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Field Education Office Professional Development Workshop

BSW Cording & MSW Hooding


The Korea program operates with the same curriculum that is used in South Carolina classrooms. The one difference is that translations are provided for the Korean students. Written handouts have one paragraph in English followed by one in Korean. Dr. Choi acts as translator for visiting U.S. professors, and he edits written translations by graduate assistants.

Students enrolling in USC’s Korea-based program are typically older and less likely to be proficient in English than students who travel from Korea to attend schools in the United States.

“Some prospective students are hesitant to come to our program because of their fear of language, even though we tell them everything will be translated,” Dr. Choi said. But once in the classroom, and with the assistance of the translations, they “are able to grasp the course content very well.”

Dr. Choi has been with the program since 1994, and became director in early 2008 just before the U.S. economy collapsed into recession, which hurt Korea’s economy significantly. For the first time since the program was started in 1993, USC was unable to recruit enough students to form a new cohort of graduates. It resumed after only a year’s delay.

Dr. Dennis Poole, who was COSW dean from 2005 to 2011, said the program survived in part because of Dr. Choi’s leadership, the students’ tenacity, and support from the program’s alumni network. “If it weren’t for them and us working together as a team, we might not even have a program right now,” Poole said. “I’m very proud of that program, and the bright light that shines there.”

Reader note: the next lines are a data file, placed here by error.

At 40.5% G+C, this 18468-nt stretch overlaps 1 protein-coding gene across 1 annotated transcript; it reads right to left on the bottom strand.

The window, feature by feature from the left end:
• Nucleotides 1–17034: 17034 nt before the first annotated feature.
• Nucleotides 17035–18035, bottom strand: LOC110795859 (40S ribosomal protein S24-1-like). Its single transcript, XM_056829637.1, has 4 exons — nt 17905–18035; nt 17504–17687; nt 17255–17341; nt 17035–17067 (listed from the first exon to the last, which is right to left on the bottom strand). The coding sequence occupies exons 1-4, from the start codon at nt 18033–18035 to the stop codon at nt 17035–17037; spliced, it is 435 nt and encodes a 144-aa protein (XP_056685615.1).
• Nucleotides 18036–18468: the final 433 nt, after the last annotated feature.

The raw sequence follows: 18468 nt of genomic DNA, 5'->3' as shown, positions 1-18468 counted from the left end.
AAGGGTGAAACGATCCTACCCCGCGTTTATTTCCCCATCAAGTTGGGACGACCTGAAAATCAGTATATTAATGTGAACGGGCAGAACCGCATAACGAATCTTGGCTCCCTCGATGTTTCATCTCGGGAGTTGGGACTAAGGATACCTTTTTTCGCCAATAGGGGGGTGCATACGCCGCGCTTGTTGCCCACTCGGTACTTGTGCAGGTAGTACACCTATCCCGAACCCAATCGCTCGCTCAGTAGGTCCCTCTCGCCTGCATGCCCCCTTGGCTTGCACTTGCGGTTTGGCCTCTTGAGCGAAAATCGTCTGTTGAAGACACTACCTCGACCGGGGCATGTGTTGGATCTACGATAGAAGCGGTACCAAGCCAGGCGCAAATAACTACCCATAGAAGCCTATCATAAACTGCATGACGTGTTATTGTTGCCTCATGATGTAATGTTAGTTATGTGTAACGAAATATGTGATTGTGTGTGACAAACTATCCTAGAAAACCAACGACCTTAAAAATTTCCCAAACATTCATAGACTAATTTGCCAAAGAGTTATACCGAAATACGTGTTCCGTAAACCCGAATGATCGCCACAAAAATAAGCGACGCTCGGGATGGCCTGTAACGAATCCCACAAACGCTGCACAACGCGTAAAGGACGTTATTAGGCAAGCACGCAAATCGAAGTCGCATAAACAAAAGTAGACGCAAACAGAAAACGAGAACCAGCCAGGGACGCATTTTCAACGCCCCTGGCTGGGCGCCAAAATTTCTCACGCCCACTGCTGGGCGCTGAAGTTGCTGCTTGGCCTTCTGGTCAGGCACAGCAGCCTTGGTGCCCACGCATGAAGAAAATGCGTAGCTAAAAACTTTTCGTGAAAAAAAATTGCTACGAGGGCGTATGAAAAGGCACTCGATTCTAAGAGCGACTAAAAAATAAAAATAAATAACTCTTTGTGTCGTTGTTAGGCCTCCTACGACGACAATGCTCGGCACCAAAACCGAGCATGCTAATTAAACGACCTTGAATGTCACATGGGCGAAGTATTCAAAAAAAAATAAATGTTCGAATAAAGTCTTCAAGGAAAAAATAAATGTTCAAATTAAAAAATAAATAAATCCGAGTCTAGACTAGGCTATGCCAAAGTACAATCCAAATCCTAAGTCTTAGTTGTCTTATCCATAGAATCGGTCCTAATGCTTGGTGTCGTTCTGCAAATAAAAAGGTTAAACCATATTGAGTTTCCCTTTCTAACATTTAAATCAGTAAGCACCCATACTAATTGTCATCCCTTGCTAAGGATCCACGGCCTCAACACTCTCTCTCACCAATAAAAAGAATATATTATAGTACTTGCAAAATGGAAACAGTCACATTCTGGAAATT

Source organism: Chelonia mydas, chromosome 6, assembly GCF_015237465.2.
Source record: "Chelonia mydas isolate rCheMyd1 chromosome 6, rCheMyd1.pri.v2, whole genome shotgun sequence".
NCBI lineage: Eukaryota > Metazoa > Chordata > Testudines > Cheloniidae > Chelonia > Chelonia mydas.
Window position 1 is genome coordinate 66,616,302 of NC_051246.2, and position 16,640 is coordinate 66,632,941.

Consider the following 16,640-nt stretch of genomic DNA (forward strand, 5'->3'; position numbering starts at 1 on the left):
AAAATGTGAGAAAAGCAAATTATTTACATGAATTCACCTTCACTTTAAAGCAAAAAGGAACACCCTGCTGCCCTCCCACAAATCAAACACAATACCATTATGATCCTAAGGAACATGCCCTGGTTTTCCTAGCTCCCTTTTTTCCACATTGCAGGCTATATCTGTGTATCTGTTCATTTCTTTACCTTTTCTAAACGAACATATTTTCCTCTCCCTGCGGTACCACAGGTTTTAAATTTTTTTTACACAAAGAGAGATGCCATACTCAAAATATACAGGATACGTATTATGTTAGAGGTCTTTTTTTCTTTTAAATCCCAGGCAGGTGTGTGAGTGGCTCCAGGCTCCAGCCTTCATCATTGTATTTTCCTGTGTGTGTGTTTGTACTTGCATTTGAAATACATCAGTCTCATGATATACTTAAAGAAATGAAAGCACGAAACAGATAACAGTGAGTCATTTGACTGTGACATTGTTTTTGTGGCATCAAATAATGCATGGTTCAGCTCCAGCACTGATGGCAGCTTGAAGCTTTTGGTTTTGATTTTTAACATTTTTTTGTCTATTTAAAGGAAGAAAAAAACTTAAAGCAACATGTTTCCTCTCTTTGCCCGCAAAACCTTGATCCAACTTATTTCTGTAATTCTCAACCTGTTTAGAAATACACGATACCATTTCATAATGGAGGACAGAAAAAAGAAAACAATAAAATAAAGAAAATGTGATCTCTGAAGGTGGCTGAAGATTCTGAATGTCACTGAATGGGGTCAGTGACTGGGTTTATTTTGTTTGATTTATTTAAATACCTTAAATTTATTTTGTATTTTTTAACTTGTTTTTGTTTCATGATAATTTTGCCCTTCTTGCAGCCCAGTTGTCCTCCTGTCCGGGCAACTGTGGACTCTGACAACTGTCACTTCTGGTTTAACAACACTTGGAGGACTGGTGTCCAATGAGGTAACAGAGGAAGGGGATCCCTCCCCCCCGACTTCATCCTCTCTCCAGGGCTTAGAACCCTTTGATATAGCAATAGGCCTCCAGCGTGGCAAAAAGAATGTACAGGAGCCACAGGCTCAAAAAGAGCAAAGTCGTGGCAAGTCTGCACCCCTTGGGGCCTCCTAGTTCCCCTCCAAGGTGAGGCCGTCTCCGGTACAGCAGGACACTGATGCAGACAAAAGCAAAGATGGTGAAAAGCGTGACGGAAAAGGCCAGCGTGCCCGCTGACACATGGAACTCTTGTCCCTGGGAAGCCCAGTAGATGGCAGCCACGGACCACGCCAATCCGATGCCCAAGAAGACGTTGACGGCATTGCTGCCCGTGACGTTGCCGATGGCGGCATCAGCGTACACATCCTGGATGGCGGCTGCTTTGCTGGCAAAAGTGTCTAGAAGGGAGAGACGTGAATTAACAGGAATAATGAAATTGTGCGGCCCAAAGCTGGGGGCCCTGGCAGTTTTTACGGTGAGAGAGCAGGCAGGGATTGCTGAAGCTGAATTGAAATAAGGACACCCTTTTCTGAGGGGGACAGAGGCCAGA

In a traditional Korean university, students’ success would depend on how closely they listened to their professors’ lectures and how well they memorized their notes. In USC’s program, their success depends more on how well they learn to analyze complex issues through critical thinking, applying theory, and problem solving.

“We emphasize critical thinking,” Dr. Choi said. “The USC program requires students to be more active learners by participating in activities such as presentations and role playing.” Graduates emerge better equipped to help Koreans cope with growing social problems, including a widening income gap, rising homelessness, and a high suicide rate among the elderly stemming from social isolation.

Mr. Kee Yoon, a social worker who runs facilities for youth and for older adults in both Korea and Japan, and whose daughter received her MSW through our program, talked about his views: “Your program has infused a different way of thinking about social work into the country. Your program doesn’t just provide lecture, you teach critical thinking, you encourage discussion, you require demonstrating practice skills. It is excellent.”

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